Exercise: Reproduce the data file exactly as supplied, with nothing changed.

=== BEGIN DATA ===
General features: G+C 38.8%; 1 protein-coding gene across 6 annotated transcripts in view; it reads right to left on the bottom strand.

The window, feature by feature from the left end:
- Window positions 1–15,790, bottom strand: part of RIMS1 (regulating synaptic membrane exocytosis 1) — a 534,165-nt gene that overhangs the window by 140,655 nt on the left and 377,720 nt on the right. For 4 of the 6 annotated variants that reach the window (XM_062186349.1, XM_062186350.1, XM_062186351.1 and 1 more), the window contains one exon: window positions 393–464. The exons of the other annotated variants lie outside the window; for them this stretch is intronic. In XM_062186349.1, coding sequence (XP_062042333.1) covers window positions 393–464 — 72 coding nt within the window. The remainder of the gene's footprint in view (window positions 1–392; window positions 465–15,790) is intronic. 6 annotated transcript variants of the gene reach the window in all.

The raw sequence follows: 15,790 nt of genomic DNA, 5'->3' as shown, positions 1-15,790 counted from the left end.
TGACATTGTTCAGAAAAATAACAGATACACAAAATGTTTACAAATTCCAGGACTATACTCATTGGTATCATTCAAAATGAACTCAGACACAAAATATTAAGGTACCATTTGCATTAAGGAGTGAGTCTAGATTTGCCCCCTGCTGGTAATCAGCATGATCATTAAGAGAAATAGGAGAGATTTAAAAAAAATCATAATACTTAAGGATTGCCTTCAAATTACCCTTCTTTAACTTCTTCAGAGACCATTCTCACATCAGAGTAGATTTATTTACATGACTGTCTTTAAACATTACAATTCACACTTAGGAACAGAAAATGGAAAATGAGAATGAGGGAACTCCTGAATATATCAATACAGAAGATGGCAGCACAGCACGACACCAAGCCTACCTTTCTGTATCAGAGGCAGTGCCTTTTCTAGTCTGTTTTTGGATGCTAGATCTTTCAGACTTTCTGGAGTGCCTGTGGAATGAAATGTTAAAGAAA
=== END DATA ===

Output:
General features: G+C 38.8%; 1 protein-coding gene across 6 annotated transcripts in view; it reads right to left on the bottom strand.

The window, feature by feature from the left end:
- Window positions 1–15,790, bottom strand: part of RIMS1 (regulating synaptic membrane exocytosis 1) — a 534,165-nt gene that overhangs the window by 140,655 nt on the left and 377,720 nt on the right. For 4 of the 6 annotated variants that reach the window (XM_062186349.1, XM_062186350.1, XM_062186351.1 and 1 more), the window contains one exon: window positions 393–464. The exons of the other annotated variants lie outside the window; for them this stretch is intronic. In XM_062186349.1, coding sequence (XP_062042333.1) covers window positions 393–464 — 72 coding nt within the window. The remainder of the gene's footprint in view (window positions 1–392; window positions 465–15,790) is intronic. 6 annotated transcript variants of the gene reach the window in all.

The raw sequence follows: 15,790 nt of genomic DNA, 5'->3' as shown, positions 1-15,790 counted from the left end.
TGACATTGTTCAGAAAAATAACAGATACACAAAATGTTTACAAATTCCAGGACTATACTCATTGGTATCATTCAAAATGAACTCAGACACAAAATATTAAGGTACCATTTGCATTAAGGAGTGAGTCTAGATTTGCCCCCTGCTGGTAATCAGCATGATCATTAAGAGAAATAGGAGAGATTTAAAAAAAATCATAATACTTAAGGATTGCCTTCAAATTACCCTTCTTTAACTTCTTCAGAGACCATTCTCACATCAGAGTAGATTTATTTACATGACTGTCTTTAAACATTACAATTCACACTTAGGAACAGAAAATGGAAAATGAGAATGAGGGAACTCCTGAATATATCAATACAGAAGATGGCAGCACAGCACGACACCAAGCCTACCTTTCTGTATCAGAGGCAGTGCCTTTTCTAGTCTGTTTTTGGATGCTAGATCTTTCAGACTTTCTGGAGTGCCTGTGGAATGAAATGTTAAAGAAA